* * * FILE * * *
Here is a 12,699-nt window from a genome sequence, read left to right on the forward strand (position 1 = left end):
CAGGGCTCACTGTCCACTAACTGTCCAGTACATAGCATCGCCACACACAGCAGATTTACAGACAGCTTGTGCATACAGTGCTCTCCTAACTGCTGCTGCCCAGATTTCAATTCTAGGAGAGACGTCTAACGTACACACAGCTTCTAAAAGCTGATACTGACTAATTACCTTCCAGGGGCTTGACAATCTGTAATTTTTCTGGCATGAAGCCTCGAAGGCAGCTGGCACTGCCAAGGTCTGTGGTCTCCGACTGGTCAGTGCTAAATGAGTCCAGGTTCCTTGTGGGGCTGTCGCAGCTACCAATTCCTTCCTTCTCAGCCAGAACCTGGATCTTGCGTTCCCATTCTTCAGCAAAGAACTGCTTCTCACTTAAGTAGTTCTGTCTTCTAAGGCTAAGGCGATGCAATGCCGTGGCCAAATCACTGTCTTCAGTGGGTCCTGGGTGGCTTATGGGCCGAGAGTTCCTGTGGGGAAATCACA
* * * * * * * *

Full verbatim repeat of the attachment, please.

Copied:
Here is a 12,699-nt window from a genome sequence, read left to right on the forward strand (position 1 = left end):
CAGGGCTCACTGTCCACTAACTGTCCAGTACATAGCATCGCCACACACAGCAGATTTACAGACAGCTTGTGCATACAGTGCTCTCCTAACTGCTGCTGCCCAGATTTCAATTCTAGGAGAGACGTCTAACGTACACACAGCTTCTAAAAGCTGATACTGACTAATTACCTTCCAGGGGCTTGACAATCTGTAATTTTTCTGGCATGAAGCCTCGAAGGCAGCTGGCACTGCCAAGGTCTGTGGTCTCCGACTGGTCAGTGCTAAATGAGTCCAGGTTCCTTGTGGGGCTGTCGCAGCTACCAATTCCTTCCTTCTCAGCCAGAACCTGGATCTTGCGTTCCCATTCTTCAGCAAAGAACTGCTTCTCACTTAAGTAGTTCTGTCTTCTAAGGCTAAGGCGATGCAATGCCGTGGCCAAATCACTGTCTTCAGTGGGTCCTGGGTGGCTTATGGGCCGAGAGTTCCTGTGGGGAAATCACA